We went back into deep hibernation for the winter as local COVID cases skyrocketed. I like a good hibernate, but it was good to finally see the graph come down, the weather improve and start to get out and about again. One of our first expeditions was to the land of the Mortimers and Wigmore in particular, (BTW do look up the very active Mortimer History Society (https://mortimerhistorysociety.org.uk) who are in fine form at the moment: we’ve joined!)

The church sadly was closed and looked rather down on its luck, struggling to find local volunteers to keep it open or join the committee. But – like so many other of the local Mortimer and other strongholds – there it stands a stone’s throw or two from the family’s main seat at Wigmore Castle. Together they project power and presence, and even a cursory knowledge of history will tell you that the Mortimers did power in spades.

But all that of that is long past and the overwhelming feel now is of a Sleeping Beauty. The castle is cared for by English Heritage but not owned by them, and so it shows an interesting admixture of the usual well-made gates and signs with a deliberate abandonment to nature (allegedly buying time to discern what sort of conservation would be best). The gradient of ascent is still impressive though, and the stonework massive and forbidding. I wonder what turn of history might see it reoccuped as the caput of some new strong man, cocking a snook at the powers that be?

A chance to join the West Hereford Team

Our local Team Ministry is hiring! We’re looking for a creative Team Vicar to join what is already a strong team (Rector, two curates, four Readers, Families Worker, a good selection of retireds…). It would suit both someone looking for a first incumbency with a difference, ansd also a more experienced priest wanting a creative opportunity. Details on the C of E Pathways site at https://pathways.churchofengland.org/job/pathways/2672/west-hereford-team-ministry-team-vicar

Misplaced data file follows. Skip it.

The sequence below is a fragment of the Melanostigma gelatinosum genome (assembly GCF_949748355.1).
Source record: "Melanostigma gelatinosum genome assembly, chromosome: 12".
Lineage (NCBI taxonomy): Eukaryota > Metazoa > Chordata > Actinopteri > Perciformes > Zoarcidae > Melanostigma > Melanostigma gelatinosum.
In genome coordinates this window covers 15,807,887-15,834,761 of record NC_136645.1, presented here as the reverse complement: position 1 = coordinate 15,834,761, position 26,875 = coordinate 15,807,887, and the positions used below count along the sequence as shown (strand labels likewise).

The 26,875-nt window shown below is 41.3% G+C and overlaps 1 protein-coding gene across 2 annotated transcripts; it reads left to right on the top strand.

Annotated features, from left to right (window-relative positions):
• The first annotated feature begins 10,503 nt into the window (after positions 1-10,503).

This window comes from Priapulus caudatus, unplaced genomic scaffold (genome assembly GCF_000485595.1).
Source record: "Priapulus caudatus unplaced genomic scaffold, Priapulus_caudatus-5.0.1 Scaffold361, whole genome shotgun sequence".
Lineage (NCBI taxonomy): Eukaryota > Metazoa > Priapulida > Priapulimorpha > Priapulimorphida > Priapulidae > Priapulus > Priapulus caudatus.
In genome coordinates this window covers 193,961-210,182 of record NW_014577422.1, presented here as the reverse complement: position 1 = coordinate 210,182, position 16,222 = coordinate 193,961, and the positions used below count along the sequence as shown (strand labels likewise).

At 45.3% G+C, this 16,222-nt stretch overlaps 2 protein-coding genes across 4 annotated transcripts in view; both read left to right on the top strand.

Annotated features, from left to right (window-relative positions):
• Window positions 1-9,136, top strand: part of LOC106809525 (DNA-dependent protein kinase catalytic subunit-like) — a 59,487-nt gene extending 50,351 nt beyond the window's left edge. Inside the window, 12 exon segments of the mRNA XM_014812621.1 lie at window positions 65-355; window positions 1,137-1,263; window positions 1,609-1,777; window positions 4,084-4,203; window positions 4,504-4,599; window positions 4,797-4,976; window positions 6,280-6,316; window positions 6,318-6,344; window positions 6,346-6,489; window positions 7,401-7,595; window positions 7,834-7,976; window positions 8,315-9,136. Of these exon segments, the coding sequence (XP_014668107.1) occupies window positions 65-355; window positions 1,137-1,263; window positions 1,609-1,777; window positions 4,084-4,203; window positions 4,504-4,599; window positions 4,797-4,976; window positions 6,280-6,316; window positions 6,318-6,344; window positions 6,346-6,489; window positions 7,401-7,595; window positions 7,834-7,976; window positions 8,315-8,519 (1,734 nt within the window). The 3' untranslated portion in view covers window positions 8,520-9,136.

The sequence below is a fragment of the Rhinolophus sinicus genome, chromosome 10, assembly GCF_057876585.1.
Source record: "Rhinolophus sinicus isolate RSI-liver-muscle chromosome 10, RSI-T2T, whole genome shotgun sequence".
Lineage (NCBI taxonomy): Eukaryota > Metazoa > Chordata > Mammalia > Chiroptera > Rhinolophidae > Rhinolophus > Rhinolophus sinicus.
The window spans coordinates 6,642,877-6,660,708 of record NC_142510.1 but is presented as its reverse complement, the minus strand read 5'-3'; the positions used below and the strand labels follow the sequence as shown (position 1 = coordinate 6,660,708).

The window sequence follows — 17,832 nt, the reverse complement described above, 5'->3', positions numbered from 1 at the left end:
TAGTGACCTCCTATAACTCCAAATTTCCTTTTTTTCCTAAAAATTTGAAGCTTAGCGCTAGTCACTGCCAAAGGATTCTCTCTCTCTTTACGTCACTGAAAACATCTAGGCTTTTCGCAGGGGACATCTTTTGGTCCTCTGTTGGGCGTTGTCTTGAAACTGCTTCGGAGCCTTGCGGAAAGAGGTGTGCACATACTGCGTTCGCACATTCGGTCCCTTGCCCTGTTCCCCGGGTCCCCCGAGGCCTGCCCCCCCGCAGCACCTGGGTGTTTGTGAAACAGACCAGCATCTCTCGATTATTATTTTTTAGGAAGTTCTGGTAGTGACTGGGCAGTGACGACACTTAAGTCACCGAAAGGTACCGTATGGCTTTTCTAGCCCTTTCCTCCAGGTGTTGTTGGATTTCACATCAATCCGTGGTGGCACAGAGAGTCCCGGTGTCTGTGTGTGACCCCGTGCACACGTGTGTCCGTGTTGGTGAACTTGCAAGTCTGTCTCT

Faraday Institute: upcoming Faith & Science seminars

January 2022 Newsletter No. 184
We are pleased to invite you to the start of our research seminar series for Lent Term 2022
Online Zoom webinars and hybrid events at 1pm UK time

The acceleration of neuroscientific research over the last few decades has meant that we now understand more about the human brain than ever before. Alongside this is the view that everything we say, think and do, is dictated by the activity of our brains. According to some, neuroscience doesn’t simply describe brain structure and function, it tells us who we are. What are we to make of this view? If true, this thesis has many implications, one of which is to call into question human free will. If we are just our brains then are we able to make meaningful choices or do we just do what our brains tell us? Join Dr. Sharon Dirckx this Tuesday 25th January as she unpacks the question Neuroscience & Free Will: Are we just driven by our brains?
25th January
Dr Sharon Dirckx [Oxford Centre for Christian Apologetics]
‘Neuroscience & Free Will: Are we just driven by our brains?’ 
Visit faradayinstitute.online/Dirckx
 
8th February
Prof. Steve Furber [Manchester University]
‘Brains, Minds and AI – Implications for Faith and Ethics’
Visit faradayinstitute.online/Furber
22nd February
Prof. Neil Messer [University of Winchester]
‘Cognitive Science and Religious Faith’
Visit faradayinstitute.online/Messer
8th March
Revd Dr Joanna Collicutt [Oxford University]
‘Psychosis and Religious Experience’ 
Visit faradayinstitute.online/Collicutt
The Faraday Institute Summer Course 2022
Theme: Science and Faith Perspectives on the Art of Being Human
Save the date: Sunday 3rd – Friday 8th July 2022
Visit faraday.institute/summer2022